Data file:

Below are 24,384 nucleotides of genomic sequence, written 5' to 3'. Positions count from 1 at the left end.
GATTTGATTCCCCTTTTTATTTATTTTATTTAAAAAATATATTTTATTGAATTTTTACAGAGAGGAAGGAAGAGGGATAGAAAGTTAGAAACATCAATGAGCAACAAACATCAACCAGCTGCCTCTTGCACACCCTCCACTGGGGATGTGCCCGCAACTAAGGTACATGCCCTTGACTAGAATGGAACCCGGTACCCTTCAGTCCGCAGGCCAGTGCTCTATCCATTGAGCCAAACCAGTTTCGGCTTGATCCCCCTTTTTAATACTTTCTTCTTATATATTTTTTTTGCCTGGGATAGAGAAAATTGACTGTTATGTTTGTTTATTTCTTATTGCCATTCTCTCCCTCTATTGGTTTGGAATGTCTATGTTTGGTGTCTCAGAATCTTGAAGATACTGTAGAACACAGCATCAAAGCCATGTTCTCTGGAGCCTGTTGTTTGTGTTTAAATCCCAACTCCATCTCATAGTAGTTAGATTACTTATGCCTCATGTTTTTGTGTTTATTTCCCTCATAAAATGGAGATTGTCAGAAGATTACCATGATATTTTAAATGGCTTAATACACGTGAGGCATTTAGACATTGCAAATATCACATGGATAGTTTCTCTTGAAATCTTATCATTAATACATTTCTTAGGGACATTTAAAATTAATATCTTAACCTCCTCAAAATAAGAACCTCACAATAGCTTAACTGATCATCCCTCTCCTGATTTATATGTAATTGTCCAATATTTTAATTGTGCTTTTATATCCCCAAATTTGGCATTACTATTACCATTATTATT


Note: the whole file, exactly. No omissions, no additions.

Below are 24,384 nucleotides of genomic sequence, written 5' to 3'. Positions count from 1 at the left end.
GATTTGATTCCCCTTTTTATTTATTTTATTTAAAAAATATATTTTATTGAATTTTTACAGAGAGGAAGGAAGAGGGATAGAAAGTTAGAAACATCAATGAGCAACAAACATCAACCAGCTGCCTCTTGCACACCCTCCACTGGGGATGTGCCCGCAACTAAGGTACATGCCCTTGACTAGAATGGAACCCGGTACCCTTCAGTCCGCAGGCCAGTGCTCTATCCATTGAGCCAAACCAGTTTCGGCTTGATCCCCCTTTTTAATACTTTCTTCTTATATATTTTTTTTGCCTGGGATAGAGAAAATTGACTGTTATGTTTGTTTATTTCTTATTGCCATTCTCTCCCTCTATTGGTTTGGAATGTCTATGTTTGGTGTCTCAGAATCTTGAAGATACTGTAGAACACAGCATCAAAGCCATGTTCTCTGGAGCCTGTTGTTTGTGTTTAAATCCCAACTCCATCTCATAGTAGTTAGATTACTTATGCCTCATGTTTTTGTGTTTATTTCCCTCATAAAATGGAGATTGTCAGAAGATTACCATGATATTTTAAATGGCTTAATACACGTGAGGCATTTAGACATTGCAAATATCACATGGATAGTTTCTCTTGAAATCTTATCATTAATACATTTCTTAGGGACATTTAAAATTAATATCTTAACCTCCTCAAAATAAGAACCTCACAATAGCTTAACTGATCATCCCTCTCCTGATTTATATGTAATTGTCCAATATTTTAATTGTGCTTTTATATCCCCAAATTTGGCATTACTATTACCATTATTATT